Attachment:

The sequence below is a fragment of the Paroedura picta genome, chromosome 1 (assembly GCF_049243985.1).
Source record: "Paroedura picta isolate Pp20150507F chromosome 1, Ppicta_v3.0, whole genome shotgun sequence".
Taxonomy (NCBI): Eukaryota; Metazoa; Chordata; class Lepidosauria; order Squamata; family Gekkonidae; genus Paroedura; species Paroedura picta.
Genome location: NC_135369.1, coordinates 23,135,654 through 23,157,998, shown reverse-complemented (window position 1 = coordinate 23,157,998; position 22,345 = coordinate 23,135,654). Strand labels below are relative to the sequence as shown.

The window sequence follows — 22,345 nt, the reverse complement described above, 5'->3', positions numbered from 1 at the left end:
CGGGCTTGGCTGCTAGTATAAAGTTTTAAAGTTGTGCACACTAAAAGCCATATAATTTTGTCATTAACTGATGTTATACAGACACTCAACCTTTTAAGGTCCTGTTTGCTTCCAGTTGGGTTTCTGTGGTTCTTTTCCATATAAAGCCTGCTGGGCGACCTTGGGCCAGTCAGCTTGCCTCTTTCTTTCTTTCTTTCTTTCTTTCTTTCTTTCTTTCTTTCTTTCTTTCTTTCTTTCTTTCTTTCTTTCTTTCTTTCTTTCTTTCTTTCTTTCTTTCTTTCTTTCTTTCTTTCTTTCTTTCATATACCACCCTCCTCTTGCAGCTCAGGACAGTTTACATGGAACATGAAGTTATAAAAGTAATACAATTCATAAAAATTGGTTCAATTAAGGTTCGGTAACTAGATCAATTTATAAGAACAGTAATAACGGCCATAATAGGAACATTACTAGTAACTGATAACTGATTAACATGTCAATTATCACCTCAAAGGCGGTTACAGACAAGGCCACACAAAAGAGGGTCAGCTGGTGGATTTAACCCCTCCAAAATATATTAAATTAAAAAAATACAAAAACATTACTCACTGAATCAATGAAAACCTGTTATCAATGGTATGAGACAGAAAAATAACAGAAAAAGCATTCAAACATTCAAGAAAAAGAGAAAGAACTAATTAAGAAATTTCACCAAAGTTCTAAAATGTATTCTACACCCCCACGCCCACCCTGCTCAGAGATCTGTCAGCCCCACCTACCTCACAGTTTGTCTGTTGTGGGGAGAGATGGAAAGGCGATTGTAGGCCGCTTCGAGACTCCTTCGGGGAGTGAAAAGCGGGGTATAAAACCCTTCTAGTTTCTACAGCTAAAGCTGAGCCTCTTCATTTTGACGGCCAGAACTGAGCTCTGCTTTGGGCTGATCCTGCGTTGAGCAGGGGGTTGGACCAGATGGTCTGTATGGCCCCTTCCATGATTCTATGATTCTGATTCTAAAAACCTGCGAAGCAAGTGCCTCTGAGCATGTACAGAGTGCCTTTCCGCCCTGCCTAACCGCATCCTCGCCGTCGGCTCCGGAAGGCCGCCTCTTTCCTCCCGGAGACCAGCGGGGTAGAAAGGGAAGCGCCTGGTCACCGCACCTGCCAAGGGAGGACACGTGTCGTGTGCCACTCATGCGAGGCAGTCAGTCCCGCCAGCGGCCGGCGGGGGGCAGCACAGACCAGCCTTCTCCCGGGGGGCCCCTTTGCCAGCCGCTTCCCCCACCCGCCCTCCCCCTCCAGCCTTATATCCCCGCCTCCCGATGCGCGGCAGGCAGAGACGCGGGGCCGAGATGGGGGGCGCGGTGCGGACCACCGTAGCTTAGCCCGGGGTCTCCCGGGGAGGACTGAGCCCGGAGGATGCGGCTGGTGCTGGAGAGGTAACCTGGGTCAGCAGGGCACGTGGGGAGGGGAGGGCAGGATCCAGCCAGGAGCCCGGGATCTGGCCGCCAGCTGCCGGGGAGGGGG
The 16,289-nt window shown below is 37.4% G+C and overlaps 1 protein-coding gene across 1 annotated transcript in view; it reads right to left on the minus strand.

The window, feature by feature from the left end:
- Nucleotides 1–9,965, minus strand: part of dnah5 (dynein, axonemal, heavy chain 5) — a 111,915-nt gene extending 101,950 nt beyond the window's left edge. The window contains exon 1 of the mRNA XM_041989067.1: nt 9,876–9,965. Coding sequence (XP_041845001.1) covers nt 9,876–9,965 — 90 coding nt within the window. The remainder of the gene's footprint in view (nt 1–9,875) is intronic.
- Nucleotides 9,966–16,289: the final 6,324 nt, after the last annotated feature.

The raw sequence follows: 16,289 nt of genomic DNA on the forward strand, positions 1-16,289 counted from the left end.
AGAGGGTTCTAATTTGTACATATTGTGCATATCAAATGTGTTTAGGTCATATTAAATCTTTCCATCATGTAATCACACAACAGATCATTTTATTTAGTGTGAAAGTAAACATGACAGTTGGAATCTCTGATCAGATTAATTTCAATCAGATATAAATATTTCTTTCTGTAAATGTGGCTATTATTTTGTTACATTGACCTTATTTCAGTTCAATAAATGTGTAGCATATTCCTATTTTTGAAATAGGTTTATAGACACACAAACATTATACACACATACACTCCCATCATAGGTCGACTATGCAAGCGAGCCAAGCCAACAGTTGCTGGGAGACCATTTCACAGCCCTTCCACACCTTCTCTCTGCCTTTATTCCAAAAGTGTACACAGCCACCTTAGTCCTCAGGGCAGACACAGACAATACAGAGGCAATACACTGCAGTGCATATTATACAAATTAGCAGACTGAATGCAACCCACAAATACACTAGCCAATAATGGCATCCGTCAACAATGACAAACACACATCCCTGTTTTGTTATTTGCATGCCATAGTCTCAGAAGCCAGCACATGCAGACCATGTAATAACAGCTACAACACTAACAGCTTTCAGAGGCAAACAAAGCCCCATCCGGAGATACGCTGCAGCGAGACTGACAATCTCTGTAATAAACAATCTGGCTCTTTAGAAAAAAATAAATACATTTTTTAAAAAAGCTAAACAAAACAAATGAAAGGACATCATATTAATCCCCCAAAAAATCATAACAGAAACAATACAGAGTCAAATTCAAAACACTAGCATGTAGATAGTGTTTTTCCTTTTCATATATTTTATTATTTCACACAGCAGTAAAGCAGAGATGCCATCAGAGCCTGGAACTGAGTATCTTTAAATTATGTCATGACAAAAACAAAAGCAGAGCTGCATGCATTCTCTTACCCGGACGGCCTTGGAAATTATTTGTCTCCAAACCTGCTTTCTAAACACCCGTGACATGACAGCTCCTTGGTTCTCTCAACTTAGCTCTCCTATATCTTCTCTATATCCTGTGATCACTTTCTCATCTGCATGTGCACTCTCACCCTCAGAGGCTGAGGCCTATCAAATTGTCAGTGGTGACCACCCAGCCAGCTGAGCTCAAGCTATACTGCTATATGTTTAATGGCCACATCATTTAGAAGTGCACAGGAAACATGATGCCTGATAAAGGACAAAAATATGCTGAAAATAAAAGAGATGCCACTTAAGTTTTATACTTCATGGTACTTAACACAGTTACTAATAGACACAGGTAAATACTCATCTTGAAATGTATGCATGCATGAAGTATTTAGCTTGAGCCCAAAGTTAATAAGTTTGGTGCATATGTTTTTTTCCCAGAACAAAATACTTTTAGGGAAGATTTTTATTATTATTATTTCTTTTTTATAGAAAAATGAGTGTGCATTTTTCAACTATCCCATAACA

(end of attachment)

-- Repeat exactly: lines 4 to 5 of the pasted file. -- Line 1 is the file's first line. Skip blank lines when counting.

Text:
Genome location: NC_135369.1, coordinates 23,135,654 through 23,157,998, shown reverse-complemented (window position 1 = coordinate 23,157,998; position 22,345 = coordinate 23,135,654). Strand labels below are relative to the sequence as shown.

The window sequence follows — 22,345 nt, the reverse complement described above, 5'->3', positions numbered from 1 at the left end: